Nuclear Medicine Imaging
Palmdale Regional Medical Center uses the advanced technology of nuclear medicine imaging to obtain detailed images of the body and identify disease. Nuclear medicine offers unique diagnostic information about the function of many organs in the body and is a way to gather medical information that may otherwise be unavailable, require surgery or necessitate more expensive diagnostic tests.
Nuclear medicine imaging procedures can often identify abnormalities very early in the progression of a disease, long before some medical problems are apparent with other diagnostic tests. This early detection allows a disease to be treated early in its course when there may be a more successful prognosis.
How Does Nuclear Medicine Work?
Nuclear medicine uses very small amounts of radioactive materials, or radiopharmaceuticals, to diagnose disease. Radiopharmaceuticals are substances that are attracted to specific organs, bones or tissues. The radiopharmaceuticals used in nuclear medicine emit gamma rays that can be detected externally by special types of cameras: gamma or PET cameras. These cameras work in conjunction with computers to form images that provide data and information about the area of body being imaged. The amount of radiation from a nuclear medicine procedure is comparable to that received during a diagnostic X-ray.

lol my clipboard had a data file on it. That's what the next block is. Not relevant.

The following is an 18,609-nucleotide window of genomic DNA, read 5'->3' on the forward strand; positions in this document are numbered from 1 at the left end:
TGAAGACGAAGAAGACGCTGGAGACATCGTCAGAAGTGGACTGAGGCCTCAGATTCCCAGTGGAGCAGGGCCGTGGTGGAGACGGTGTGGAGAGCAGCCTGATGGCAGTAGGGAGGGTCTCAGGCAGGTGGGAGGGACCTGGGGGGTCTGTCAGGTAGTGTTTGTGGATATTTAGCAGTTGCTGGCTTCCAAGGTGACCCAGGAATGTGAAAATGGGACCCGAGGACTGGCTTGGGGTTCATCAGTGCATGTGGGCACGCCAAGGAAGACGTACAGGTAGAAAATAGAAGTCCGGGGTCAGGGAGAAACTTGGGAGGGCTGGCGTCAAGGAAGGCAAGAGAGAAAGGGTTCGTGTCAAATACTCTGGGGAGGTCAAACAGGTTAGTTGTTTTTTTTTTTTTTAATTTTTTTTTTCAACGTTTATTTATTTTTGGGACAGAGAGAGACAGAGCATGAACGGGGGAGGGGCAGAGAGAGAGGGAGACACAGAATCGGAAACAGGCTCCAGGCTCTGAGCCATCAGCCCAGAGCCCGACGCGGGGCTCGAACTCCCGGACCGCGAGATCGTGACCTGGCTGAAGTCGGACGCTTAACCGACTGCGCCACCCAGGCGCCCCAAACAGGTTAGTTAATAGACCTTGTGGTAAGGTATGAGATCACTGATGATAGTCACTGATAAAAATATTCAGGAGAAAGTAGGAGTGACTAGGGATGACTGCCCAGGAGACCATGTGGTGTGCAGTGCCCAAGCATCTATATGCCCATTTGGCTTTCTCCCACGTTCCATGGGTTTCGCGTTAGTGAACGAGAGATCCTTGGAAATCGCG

How Will the Radiopharmaceutical Affect Me?
The radiopharmeceutical and chemical carrier are in a solution that is similar to what is naturally in your body. Therefore, side effects or reactions to it are rare. Even though the radioisotopes used in nuclear medicine procedures are inside your body, your exposure to radioactivity is low and very safe. You would receive similar radiation doses if you were undergoing an X-ray procedure.